PETALING JAYA: Education groups and parents have welcomed the idea of expanding digital education to ensure that no Malaysian student is left behind.
Parent Action Group for Education Malaysia (PAGE) chairman Datin Noor Azimah Abdul Rahim said digital education must “unconditionally” be made a roaring success.
However, she said this will only be achieved if there is responsibility and accountability from the Education Minister and his ministry.
“The easy part is always the purchase of any enhancement. The difficulty always comes with the usage of state-of-the-art-technologies.
“Teachers play the most crucial role. Many challenges, especially mindsets, have to be overcome, ” she said in an interview.
Noor Azimah was responding to the Education Ministry’s plan to enhance the national digital education and Jalinan Digital Negara (Jendela) initiative involving schools.
Currently, there are several digital education platforms, such as Digital Educational Learning Initiative Malaysia (Delima) under the ministry.
Noor Azimah said teachers must be fully, professionally and properly trained to utilise these technologies in order for students to become independent learners.
“This is the time to use digital education to its fullest for our children to jumpstart post Covid-19 and become global learners, ” she said.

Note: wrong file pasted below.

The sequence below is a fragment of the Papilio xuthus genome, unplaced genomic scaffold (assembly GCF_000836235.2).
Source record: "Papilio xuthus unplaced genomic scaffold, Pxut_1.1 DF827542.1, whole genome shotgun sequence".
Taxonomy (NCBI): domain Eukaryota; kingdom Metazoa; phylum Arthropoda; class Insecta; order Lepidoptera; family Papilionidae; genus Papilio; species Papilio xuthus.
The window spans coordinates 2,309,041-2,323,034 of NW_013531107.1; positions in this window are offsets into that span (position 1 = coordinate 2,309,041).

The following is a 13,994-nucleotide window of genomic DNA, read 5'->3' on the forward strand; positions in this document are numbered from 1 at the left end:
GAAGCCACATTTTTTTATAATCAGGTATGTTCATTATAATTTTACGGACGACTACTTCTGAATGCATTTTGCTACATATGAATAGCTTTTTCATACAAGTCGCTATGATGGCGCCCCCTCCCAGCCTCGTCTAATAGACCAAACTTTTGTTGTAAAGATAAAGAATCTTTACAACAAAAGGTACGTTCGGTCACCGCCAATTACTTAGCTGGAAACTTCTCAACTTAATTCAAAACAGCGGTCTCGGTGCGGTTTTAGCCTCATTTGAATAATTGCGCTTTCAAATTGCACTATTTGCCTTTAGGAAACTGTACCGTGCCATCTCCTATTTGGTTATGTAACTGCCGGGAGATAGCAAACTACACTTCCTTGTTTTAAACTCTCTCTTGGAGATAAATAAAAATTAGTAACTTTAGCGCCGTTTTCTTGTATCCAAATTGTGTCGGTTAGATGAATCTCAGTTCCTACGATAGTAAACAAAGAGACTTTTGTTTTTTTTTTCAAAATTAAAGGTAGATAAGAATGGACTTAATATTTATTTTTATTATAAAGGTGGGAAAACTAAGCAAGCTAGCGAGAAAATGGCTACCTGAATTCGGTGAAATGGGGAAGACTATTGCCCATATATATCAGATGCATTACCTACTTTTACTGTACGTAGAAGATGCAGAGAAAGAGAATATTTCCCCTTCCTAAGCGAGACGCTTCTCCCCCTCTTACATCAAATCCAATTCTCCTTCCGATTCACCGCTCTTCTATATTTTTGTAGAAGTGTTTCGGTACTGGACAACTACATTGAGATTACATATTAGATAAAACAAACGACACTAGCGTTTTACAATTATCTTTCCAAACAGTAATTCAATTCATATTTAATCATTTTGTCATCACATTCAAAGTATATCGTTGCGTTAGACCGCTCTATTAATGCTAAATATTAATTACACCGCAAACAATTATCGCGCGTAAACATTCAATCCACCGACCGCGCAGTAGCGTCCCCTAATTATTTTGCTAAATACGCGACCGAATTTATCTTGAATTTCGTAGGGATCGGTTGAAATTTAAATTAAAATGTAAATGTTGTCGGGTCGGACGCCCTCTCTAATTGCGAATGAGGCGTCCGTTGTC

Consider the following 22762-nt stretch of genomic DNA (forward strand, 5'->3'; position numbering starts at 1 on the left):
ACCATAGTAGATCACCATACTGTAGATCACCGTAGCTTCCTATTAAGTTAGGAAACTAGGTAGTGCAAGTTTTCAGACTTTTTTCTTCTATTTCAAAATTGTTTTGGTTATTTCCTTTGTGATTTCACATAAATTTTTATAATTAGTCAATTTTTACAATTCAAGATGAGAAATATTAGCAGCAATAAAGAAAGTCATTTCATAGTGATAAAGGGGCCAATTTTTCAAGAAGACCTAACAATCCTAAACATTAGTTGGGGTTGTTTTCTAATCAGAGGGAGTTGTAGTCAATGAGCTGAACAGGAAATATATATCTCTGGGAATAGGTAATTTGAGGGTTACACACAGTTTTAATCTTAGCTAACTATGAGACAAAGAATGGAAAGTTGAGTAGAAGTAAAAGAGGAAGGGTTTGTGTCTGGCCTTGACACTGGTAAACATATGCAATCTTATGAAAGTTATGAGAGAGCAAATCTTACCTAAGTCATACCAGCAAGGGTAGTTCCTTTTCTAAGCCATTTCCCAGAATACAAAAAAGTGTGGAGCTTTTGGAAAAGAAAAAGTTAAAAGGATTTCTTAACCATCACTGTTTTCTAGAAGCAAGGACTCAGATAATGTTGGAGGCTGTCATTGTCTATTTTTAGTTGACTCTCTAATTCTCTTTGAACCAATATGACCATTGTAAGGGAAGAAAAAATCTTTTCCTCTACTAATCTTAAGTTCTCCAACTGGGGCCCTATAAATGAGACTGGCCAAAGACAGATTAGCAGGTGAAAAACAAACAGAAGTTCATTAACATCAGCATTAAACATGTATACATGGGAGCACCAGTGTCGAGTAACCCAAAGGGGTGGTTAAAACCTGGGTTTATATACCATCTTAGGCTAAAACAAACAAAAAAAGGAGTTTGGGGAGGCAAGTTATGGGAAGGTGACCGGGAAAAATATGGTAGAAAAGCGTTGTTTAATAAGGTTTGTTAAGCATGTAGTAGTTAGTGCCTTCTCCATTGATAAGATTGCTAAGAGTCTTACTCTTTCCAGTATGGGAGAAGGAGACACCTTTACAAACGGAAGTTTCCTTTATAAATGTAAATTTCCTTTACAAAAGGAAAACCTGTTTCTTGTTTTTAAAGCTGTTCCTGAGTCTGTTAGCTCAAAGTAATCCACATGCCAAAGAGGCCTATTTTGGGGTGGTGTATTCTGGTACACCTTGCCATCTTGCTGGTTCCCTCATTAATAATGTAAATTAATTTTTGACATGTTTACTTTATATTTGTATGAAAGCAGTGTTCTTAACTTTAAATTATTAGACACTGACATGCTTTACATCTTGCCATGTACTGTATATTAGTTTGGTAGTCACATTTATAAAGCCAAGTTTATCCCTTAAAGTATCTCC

Noor Azimah said she also hopes that any potential leakage and wastage can be eliminated to ensure that the education budget goes completely towards the expenditure of education and raising standards of teachers’ professionalism as well as relevant continuous professional development.
Melaka Action Group for Parents in Education (Magpie) chairman Mak Chee Kin said he hopes that the Education Ministry will work closely with the Malaysian Communication and Multimedia Commission (MCMC), telco providers and education experts to achieve this goal the soonest.
“(I’m) glad that the Education Ministry has this plan. It’s better late than never.
“Not only do we not have the latest interactive materials, our Internet connectivity leaves much to be desired.
“(I) hope that the Education Ministry will work closely with the (stakeholders) to achieve this goal, ” he said.
Fauzia Sultan (pic), a mother of two, welcomes the government’s intention to relook teaching methods by adopting digital learning tools and resources, especially during such a critical time in the midst of the Covid-19 pandemic.
The world, she said, is transforming through digitalisation and schools too are predisposed to such a transition.
“Learning tools and technology allow students to be more resourceful as well as increase their efficiency and productivity, and better prepare them for the working world that has long adopted digitalisation, ” said Fauzia, who owns a public relations agency and a social enterprise.
Her eldest son will be sitting for his Sijil Pelajaran Malaysia (SPM) this year while her second son, who is 12, is studying in an international school.
“My youngest son just received his Chromebook laptop from school in preparation for the full adoption of digital learning by the school.
“Children are more excited to learn using these tools, ” she added.